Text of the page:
Intensive farms are themselves an efficiency success.  "We have a food purchasing capacity that without this system we would not have." Raimon Ripoll alluded to the famous BBC naturalist David Attenborough, who has defended intensive farming, "because it requires fewer resources for each unit you produce and you produce fewer emissions". All developing countries are opting for intensive models in order to be more efficient.

 In Raimon Ripoll's opinion, "there is no doubt that there is a sustainable livestock policy and "it starts with an open disposition on the subject, taking into account all the points of view of those who have something to say.   The most sustainable thing would be to optimize resources at the local level without underestimating technologies that can help us.  In addition to contemplating the different roles and functions of livestock farming".

There is a debate between whether it is better to produce livestock in conventional or organic production systems. Why not go for a hybrid system in which we obtain the benefits of both production systems? A sustainable future also involves a reduction of livestock farming and certain production systems. The solutions may be different according to geographical areas. Raimon Ripoll's research group is working on a circular production system in which livestock act as recyclers of waste or materials that cannot be reused by humans. He gave as an example pasture areas, a product that humans cannot eat, but which are optimal for ruminants. Organic waste from cities could be suitable for pig feed and we can even think of using these remains as feed for insect breeding, which are entering the human diet for their proteins. Do we want insects to feed ourselves or to use them in the livestock feeding process? In that case, the feedstock for livestock and the volume of livestock would be limited to the volume of human waste. 

 "The number of animals that can be kept in a circular system, decreases according to the use of waste and we must not forget that we are talking about maintaining a system that provides us with, meat, eggs or milk, that is, basic products in human nutrition." It is a system that is based on what waste we have and which animals can use it as food more efficiently. Changing these parameters means changing the animal food system, including its genetics, and involves a mental change in human beings, such as choosing to eat insects as a snack.  It also implies a rethinking in food sanitation and in the infrastructure for the reuse of the organic waste we produce.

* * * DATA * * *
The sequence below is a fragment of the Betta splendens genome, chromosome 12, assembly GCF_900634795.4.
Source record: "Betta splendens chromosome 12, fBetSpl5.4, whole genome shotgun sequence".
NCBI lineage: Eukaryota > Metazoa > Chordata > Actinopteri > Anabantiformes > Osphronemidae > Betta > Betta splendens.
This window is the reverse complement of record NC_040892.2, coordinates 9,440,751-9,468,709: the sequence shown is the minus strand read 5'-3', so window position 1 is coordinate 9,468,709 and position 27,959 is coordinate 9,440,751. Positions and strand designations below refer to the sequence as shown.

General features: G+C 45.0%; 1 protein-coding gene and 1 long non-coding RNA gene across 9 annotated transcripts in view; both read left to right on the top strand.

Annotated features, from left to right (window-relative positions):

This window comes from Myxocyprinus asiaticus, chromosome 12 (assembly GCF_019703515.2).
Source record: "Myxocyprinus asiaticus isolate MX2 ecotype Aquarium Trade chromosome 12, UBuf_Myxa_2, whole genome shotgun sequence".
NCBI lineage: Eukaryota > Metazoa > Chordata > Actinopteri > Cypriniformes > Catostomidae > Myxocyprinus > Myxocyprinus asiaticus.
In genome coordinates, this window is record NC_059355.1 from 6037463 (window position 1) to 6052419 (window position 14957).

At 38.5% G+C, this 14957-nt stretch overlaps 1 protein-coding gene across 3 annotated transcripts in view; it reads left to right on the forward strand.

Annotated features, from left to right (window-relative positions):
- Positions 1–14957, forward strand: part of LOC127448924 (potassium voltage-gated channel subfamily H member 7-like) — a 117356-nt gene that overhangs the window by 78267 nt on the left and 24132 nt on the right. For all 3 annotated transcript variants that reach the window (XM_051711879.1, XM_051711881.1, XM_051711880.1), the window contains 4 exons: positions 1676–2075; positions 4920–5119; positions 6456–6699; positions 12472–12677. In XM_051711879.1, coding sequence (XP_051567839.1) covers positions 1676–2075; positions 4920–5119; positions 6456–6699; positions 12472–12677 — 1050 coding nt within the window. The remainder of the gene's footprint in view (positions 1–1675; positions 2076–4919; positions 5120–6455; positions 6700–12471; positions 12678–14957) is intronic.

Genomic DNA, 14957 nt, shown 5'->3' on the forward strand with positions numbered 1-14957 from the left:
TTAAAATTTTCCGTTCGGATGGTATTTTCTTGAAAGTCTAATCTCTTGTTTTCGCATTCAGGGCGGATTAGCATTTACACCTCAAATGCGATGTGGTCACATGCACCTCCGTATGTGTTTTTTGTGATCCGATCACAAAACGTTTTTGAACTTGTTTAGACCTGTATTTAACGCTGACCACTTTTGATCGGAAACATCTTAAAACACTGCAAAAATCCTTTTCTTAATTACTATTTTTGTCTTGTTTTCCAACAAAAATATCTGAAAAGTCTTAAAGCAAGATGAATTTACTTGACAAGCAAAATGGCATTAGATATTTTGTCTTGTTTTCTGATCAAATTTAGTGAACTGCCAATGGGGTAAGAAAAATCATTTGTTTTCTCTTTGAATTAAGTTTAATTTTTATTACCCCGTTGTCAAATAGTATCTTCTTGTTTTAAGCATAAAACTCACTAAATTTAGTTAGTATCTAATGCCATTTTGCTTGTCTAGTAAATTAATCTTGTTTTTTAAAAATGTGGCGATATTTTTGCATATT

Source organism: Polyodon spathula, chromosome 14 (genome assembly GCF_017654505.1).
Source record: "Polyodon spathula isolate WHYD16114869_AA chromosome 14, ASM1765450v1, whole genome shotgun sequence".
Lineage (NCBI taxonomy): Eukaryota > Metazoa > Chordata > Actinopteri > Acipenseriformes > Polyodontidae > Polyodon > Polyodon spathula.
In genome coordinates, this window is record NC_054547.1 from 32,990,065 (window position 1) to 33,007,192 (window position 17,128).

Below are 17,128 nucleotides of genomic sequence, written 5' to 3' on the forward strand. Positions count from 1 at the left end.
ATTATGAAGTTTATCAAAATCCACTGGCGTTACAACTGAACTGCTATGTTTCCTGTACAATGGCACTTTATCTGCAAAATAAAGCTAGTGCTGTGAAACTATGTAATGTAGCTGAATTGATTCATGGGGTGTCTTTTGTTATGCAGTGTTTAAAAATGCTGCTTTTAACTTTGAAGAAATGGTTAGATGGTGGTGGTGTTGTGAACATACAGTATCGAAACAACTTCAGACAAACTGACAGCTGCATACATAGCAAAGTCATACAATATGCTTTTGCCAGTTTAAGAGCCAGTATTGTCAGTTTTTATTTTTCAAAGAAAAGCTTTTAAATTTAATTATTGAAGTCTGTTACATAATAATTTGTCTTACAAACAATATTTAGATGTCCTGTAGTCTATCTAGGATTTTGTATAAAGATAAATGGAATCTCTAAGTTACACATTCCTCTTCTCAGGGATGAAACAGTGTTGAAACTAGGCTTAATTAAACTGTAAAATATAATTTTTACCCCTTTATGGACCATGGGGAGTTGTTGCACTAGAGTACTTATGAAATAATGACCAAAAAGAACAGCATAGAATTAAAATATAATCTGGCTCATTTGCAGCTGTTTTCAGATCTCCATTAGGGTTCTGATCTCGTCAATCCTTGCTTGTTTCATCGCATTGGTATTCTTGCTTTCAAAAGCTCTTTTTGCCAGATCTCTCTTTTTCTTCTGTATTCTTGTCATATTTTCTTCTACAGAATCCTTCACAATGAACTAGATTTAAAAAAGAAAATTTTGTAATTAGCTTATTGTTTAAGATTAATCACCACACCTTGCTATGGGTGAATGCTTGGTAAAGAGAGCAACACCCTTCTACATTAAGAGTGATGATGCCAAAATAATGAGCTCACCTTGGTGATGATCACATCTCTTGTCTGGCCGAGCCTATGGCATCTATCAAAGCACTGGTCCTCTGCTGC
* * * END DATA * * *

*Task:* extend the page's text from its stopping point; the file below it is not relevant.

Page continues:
In his work as a researcher he does not want to define the possible feelings of the livestock sector in the face of the European Green Deal, although he understands that the sector could feel displaced, because he does believe that it is a very polarized scenario. That is why, he repeated, that there is a need for dialogue. "I would not be surprised if the sector has felt ignored because it has been directly accused as a negative factor in the environmental impact. It is true that there is an impact, and it is true that there is a lot of work to be done, but livestock and agriculture cannot be the only ones criminalized while there are others responsible. "There is a lack of this dialogue, which is more difficult when there has been a distancing between society and the process of food generation, from beginning to end. A reconciliation is needed ”